A distinction in value: Intrinsic and for its own sake

The paper argues that the final value of an object-i.e., its value for its own sake-need not be intrinsic. Extrinsic final value, which accrues to things (or persons) in virtue of their relational rather than internal features, cannot be traced back to the intrinsic value of states that involve these things together with their relations. On the contrary, such states, insofar as they are valuable at all, derive their value from the things involved. The endeavour to reduce thing-values to state-values is largely motivated by a mistaken belief that appropriate responses to value must consist in preferring and/or promoting. A pluralist approach to value analysis obviates the need for reduction: the final value of a thing or person can be given an independent interpretation in terms of the appropriate thing- or person-oriented responses: admiration, love, respect, protection, care, cherishing, etc.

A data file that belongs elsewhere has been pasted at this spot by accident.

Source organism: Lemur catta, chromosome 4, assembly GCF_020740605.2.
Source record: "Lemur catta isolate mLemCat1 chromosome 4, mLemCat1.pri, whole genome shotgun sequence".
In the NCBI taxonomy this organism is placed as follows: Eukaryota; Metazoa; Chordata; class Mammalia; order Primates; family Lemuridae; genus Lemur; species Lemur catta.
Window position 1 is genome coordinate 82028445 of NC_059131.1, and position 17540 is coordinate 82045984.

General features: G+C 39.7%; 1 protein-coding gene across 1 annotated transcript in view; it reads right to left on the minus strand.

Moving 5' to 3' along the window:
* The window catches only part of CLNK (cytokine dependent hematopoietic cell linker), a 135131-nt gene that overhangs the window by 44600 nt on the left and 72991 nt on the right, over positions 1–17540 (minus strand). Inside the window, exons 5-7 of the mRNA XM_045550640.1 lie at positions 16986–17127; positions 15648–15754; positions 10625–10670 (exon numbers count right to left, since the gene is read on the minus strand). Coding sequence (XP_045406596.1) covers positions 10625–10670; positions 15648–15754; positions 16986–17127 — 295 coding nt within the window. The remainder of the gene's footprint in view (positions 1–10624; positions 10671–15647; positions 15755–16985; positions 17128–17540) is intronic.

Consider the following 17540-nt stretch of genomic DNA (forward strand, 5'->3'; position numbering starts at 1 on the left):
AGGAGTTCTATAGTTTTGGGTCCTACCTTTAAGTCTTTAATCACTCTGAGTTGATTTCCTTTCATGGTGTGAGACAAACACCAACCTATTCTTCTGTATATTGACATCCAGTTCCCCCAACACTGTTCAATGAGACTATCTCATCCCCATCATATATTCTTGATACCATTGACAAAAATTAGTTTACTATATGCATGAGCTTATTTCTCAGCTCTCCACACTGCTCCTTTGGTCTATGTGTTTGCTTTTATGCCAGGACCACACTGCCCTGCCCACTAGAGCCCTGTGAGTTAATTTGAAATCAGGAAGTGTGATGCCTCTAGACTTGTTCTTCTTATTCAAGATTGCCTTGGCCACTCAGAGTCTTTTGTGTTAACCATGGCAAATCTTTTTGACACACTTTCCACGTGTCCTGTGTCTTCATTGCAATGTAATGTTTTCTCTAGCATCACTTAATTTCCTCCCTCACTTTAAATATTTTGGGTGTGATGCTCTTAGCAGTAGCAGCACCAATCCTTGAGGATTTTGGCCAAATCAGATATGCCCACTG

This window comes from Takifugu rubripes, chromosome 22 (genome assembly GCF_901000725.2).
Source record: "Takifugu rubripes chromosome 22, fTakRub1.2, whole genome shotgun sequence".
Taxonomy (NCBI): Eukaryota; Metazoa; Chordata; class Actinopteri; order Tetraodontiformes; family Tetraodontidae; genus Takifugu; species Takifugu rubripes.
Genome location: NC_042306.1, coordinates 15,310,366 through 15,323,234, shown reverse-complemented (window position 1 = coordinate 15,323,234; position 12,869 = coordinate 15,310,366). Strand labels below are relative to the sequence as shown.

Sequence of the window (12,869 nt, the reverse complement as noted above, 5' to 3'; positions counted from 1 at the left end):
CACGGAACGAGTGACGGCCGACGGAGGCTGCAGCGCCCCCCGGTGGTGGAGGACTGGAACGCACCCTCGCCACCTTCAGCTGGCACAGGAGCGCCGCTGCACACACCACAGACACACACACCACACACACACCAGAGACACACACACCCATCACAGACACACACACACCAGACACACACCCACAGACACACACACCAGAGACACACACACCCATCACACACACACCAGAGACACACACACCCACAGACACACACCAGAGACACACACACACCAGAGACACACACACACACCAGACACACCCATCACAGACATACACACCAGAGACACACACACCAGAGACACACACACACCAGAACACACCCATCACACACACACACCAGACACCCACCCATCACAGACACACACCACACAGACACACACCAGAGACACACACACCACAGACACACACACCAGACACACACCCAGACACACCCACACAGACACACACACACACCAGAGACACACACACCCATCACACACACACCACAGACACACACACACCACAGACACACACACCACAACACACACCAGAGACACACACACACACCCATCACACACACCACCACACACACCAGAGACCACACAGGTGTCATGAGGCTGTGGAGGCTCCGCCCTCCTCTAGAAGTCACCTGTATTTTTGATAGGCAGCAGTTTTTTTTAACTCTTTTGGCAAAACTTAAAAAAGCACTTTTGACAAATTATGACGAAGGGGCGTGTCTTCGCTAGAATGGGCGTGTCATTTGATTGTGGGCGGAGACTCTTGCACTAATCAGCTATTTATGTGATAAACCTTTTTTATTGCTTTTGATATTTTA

Keywords intrinsic value  extrinsic value  final value  value for its own sake  fitting attitudes analysis of value
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DOI 10.1111/j.0066-7372.2003.00002.x
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Duncan Pritchard (2009). Knowledge, Understanding and Epistemic Value. Royal Institute of Philosophy Supplement 84 (64):19-.
Wlodek Rabinowicz (2012). Value Relations Revisited. Economics and Philosophy 28 (2):133-164.
Randolph Clarke (2013). Some Theses on Desert. Philosophical Explorations 16 (2):153-64.

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